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King: US science lag doesn't add up
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The man in the checkout line bought a six-pack of beer, a gallon jug of cheap red wine and a frozen eggplant Parmesan casserole. An interesting combination, I thought. Apparently the young fellow bagging the items recognized the man, who had done some tutoring at the local high school.

“Boys are always better at math than girls,” the man said, despite the fact that I was standing a mere 3 feet away. The checkout clerk and the bagger, both male, exchanged glances.

I couldn’t resist. “Didn’t the president of Harvard almost lose his job for making a similar remark?” I said. The truth is, unfortunately neither American boys nor American girls do particularly well in math or science.

The U.S. ranks 11th worldwide in fourth-grade math, nine in eighth-grade math, seventh in fourth-grade science and 10th in eighth-grade science. Asian nations are way ahead of us.

Moreover, according to Jack Buckley, commissioner of the National Center for Education Statistics, “When you start looking at our older students, we see less improvement over time.”

I’m particularly concerned about the nation’s deficiencies in science. Nothing is more important in today’s fast moving, technology-oriented world. Science is not a matter of arcane facts and complicated theories. It’s a way of thinking.

Science is how mankind looks at, understands and talks about the physical world. Science weighs, measures, compiles and records, and mathematics is its universal language.

If our nation goes down hill in math and science, it will lose a competitive edge in other areas as well. This will most certainly hurt us economically in the future. My concern, however, is what a lack of scientific understand is doing to us politically here and now.

Because so many of us don’t understand science, we are unable to comprehend and act on important global issues like climate change. The public has already fallen pray to political opportunists who look no further than immediate short-term gains.

Unscrupulous politicians have encouraged an uninformed public to question the findings of the many scientists around the world who make up the Intergovernmental Panel on Climate Change and have spoken out about temperature changes in both the atmosphere and oceans.

Because climate scientists couldn’t say for certain that the earth was warming and that human activity was the cause, doubters received equal time and attention in the media. A confused public was misled and saw no immediate need for government action. Now mere doubt has morphed into ideology. How many times have you been told that global warming is some sort of conspiracy?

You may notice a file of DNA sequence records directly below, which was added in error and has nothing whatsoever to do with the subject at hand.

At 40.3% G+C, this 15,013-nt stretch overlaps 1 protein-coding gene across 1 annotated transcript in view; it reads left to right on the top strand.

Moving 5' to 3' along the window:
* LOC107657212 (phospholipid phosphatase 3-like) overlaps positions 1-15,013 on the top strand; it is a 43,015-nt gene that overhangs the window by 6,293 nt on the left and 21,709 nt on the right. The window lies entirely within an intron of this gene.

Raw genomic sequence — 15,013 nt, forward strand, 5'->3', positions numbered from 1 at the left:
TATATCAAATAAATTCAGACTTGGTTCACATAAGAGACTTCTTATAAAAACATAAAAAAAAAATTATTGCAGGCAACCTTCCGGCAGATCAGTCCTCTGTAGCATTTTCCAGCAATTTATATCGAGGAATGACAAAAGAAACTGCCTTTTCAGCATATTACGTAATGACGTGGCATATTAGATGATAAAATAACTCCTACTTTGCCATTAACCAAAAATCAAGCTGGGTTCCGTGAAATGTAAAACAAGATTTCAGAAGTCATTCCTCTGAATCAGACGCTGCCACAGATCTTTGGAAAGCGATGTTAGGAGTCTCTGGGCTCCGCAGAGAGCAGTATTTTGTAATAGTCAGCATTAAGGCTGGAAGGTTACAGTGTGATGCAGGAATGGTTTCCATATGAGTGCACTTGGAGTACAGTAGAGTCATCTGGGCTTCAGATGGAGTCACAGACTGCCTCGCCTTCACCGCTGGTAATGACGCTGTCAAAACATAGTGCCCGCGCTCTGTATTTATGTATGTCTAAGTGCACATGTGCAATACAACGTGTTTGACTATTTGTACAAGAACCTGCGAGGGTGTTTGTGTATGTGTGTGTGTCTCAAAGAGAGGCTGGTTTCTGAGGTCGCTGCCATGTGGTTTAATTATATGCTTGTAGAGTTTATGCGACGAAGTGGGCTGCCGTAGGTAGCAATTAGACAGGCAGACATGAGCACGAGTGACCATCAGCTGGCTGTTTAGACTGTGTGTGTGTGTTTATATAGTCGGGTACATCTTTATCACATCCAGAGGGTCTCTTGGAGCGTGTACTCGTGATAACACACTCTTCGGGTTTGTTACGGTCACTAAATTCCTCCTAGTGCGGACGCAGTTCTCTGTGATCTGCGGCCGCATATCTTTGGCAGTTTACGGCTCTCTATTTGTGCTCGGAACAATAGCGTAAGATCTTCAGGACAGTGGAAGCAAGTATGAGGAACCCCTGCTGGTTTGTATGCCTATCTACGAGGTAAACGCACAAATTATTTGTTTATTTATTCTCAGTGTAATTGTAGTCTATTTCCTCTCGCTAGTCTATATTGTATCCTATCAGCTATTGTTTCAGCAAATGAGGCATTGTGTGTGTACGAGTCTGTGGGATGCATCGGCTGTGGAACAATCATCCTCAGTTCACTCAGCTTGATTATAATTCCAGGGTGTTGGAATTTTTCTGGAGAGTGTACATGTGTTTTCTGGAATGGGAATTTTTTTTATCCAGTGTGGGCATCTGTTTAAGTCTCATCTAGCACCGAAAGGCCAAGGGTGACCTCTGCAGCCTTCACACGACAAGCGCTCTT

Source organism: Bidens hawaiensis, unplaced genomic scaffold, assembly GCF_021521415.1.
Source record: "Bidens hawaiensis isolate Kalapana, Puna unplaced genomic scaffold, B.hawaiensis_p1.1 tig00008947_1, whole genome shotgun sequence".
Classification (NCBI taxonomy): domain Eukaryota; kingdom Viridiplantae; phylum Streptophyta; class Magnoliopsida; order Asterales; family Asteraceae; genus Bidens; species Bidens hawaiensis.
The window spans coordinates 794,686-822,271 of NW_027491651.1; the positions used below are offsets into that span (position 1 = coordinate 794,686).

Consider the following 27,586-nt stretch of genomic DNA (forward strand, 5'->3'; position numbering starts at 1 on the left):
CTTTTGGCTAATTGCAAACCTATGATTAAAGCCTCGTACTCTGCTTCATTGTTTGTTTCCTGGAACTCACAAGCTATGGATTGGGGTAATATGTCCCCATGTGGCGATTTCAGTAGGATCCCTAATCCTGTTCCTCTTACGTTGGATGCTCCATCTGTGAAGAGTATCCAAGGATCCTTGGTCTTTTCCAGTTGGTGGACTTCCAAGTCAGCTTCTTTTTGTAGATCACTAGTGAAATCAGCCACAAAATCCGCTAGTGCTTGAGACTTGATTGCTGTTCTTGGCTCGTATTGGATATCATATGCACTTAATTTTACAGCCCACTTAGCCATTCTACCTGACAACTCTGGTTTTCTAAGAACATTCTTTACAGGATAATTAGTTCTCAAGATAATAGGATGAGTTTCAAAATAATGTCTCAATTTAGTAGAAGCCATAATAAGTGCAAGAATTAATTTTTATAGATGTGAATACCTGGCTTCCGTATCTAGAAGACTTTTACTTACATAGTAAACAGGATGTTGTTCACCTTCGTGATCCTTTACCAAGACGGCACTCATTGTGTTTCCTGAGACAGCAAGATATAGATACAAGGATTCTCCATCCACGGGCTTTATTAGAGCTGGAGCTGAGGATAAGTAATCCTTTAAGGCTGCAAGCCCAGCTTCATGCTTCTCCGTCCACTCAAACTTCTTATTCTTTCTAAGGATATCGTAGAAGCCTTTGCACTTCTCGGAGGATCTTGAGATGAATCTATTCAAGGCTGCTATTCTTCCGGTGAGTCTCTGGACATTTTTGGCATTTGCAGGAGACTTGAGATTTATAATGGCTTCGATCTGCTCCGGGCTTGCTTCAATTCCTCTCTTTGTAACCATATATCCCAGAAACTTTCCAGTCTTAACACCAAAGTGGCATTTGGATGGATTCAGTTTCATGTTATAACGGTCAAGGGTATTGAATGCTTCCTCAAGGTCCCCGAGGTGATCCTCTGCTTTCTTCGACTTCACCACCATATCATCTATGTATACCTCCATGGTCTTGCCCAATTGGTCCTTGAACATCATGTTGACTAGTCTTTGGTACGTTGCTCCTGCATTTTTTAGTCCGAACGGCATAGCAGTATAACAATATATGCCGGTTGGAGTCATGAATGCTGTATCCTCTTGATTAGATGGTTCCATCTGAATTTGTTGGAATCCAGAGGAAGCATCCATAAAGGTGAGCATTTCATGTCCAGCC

Only when people understand the language of science will they realize that climate change is not a party issue. It is not a national issue. It is a human issue, and it is global.

I’ve talked to people who resist addressing climate change based on their religious conviction. This is the strangest excuse of all because once one understands the worldwide consequences of radical climate change, addressing the issue becomes a moral imperative.

In a report issued only days ago the IPCC says it is now 95 percent certain that climate change is occurring and that human activity is a major contributing factor. Before you say "But that leaves a 5 percent chance that they’re wrong," consider the question asked by the Associated Press: What phenomena would they consider more certain?

Gravity, the IPCC scientists replied.

In science nothing is ever completely certain. That’s why it is science, not religion. The scientist is always questioning, testing and searching for more exact measurements. No good scientist is an absolutist. He or she knows that all knowledge is incomplete.

We were warned about global warming years ago and did nothing — less than nothing, because vested interests muddied the discussion. If the public had a better understanding of the science behind the warnings, if they had understood the language, we might be better prepared to address the issue today.

Joan King lives in Sautee. Her column appears biweekly on Tuesdays and at

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